Cybernews podcast #36: “Fallout” radiates nuclear blast of entertainment


The post-apocalyptic world depicted in “Fallout,” Amazon’s sprawling and expensive TV adaptation of the famous video game series, is, of course, fictional – yet also quite realistic. We dive into it on the new episode of the Cybernews podcast.

It’s a mostly empty desert, all civilization almost totally destroyed after a nuclear war. Humanity survives but only just – there are bunkers underground and shacks radiating on the surface. Oh, and we see guns – loads of them.

This could actually be a realistic picture of Earth after a nuclear conflict. So far – fortunately for us – it’s not. It’s Fallout, the brand-new Amazon TV show, obviously adapted from a series of cult video games.

Video games are being adapted left and right these days. We’ve had The Last of Us, Witcher (sure, the books came first), Halo, and even Super Mario Bros. Some are good, others are not. We think Fallout is the best of them all so far.

On the latest Cybernews podcast episode, our team of journalists – Gintaras Radauskas, Niamh Ancell, and Ernestas Naprys – analyze Fallout.

We discuss the actors and the music, compare the setting of the show to what an actual nuclear fallout would look like, and try to imagine that the show is also sending us a political message about the state – and the devilish promise – of techno-capitalism.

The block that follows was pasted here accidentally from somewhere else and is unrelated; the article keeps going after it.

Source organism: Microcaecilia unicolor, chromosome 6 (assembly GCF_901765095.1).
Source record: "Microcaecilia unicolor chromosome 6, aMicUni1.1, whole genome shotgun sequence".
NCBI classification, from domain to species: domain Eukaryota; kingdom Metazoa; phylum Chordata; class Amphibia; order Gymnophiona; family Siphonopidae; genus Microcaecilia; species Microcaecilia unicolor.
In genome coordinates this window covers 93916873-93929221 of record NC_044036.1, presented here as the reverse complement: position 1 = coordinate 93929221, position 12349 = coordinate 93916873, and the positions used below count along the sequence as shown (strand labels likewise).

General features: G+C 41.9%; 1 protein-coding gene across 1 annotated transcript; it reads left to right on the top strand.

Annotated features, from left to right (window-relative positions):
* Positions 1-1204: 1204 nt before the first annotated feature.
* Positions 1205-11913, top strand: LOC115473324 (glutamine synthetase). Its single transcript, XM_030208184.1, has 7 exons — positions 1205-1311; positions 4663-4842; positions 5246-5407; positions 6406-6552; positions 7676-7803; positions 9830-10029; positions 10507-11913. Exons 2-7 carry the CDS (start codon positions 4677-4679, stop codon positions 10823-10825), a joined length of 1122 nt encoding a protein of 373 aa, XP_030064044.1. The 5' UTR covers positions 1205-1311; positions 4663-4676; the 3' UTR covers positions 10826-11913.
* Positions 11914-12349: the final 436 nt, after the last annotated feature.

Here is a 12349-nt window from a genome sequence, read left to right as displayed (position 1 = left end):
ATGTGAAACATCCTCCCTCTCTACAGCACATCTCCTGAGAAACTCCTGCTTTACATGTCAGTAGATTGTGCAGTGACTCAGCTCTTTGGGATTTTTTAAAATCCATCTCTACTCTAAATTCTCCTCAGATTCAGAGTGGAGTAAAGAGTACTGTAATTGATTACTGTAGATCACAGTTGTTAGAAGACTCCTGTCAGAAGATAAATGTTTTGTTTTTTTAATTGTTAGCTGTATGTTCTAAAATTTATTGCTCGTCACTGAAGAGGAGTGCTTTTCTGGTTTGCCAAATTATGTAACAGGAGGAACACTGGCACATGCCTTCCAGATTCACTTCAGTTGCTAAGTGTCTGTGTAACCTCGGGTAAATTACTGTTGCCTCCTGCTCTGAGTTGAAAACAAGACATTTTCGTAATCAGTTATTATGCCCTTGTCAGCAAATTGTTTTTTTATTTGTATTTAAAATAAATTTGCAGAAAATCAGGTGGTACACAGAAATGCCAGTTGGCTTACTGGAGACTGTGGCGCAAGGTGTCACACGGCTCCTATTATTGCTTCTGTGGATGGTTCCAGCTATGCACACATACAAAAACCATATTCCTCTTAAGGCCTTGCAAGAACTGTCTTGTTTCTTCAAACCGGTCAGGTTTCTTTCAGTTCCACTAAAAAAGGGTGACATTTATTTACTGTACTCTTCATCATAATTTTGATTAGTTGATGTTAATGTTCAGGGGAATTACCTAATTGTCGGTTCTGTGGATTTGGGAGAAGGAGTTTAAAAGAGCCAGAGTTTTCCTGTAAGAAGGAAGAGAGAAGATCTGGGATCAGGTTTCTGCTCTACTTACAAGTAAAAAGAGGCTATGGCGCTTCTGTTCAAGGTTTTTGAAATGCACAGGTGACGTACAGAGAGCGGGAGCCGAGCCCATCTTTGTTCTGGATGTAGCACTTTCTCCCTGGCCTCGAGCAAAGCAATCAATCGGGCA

Fallout had an extremely large budget, with $153 million in qualified expenditures for the season. However, it seems well spent – everyone, including us, simply loved the visuals – the color grading and the special effects. Oh, and Walton Goggins – so good.

In the episode, Cybernews journalists discuss:

  • The very pleasant fact that the creators of the show managed to stay faithful to the world depicted in the video games while still creating an original storyline.
  • Potential real-life effects of nuclear war and how they would compare to what we see on Fallout.
  • The hypothesis that the show – and the games – are ridiculing both the warmongers of the Cold War era and the intricacies of techno-capitalism when wars, even nuclear ones, can mean huge profits for the manufacturers of weapons and ultramodern nuclear shelters.
  • Reasons for adapting more and more popular video games into films and TV shows – is it natural, or is the entertainment industry short of original ideas?
  • Ways for a group of 300 people to survive in an underground vault as a peaceful and harmonious community.

“I found the notion of outsourcing the survival of humanity to the private sector eerily realistic. That’s something that could happen, surely,” Niamh Ancell, a journalist at Cybernews, says.


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